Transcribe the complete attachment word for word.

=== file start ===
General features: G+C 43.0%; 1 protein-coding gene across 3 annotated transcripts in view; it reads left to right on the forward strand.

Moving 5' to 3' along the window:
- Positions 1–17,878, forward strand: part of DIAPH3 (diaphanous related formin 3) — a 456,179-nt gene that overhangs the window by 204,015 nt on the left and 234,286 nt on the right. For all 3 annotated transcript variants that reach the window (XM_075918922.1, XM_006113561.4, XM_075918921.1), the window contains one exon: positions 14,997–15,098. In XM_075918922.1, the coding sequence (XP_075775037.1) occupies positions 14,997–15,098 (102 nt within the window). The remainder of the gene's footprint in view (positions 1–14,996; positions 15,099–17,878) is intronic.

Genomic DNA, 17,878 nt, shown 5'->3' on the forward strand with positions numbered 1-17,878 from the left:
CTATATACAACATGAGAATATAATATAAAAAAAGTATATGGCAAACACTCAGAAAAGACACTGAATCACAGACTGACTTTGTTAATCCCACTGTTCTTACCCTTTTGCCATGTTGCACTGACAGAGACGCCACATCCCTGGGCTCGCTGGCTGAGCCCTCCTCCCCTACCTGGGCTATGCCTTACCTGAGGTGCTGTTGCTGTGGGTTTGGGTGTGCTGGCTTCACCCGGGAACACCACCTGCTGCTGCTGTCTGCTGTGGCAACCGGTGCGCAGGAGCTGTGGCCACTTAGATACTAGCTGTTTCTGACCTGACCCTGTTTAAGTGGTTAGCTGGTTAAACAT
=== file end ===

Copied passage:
General features: G+C 43.0%; 1 protein-coding gene across 3 annotated transcripts in view; it reads left to right on the forward strand.

Moving 5' to 3' along the window:
- Positions 1–17,878, forward strand: part of DIAPH3 (diaphanous related formin 3) — a 456,179-nt gene that overhangs the window by 204,015 nt on the left and 234,286 nt on the right. For all 3 annotated transcript variants that reach the window (XM_075918922.1, XM_006113561.4, XM_075918921.1), the window contains one exon: positions 14,997–15,098. In XM_075918922.1, the coding sequence (XP_075775037.1) occupies positions 14,997–15,098 (102 nt within the window). The remainder of the gene's footprint in view (positions 1–14,996; positions 15,099–17,878) is intronic.

Genomic DNA, 17,878 nt, shown 5'->3' on the forward strand with positions numbered 1-17,878 from the left:
CTATATACAACATGAGAATATAATATAAAAAAAGTATATGGCAAACACTCAGAAAAGACACTGAATCACAGACTGACTTTGTTAATCCCACTGTTCTTACCCTTTTGCCATGTTGCACTGACAGAGACGCCACATCCCTGGGCTCGCTGGCTGAGCCCTCCTCCCCTACCTGGGCTATGCCTTACCTGAGGTGCTGTTGCTGTGGGTTTGGGTGTGCTGGCTTCACCCGGGAACACCACCTGCTGCTGCTGTCTGCTGTGGCAACCGGTGCGCAGGAGCTGTGGCCACTTAGATACTAGCTGTTTCTGACCTGACCCTGTTTAAGTGGTTAGCTGGTTAAACAT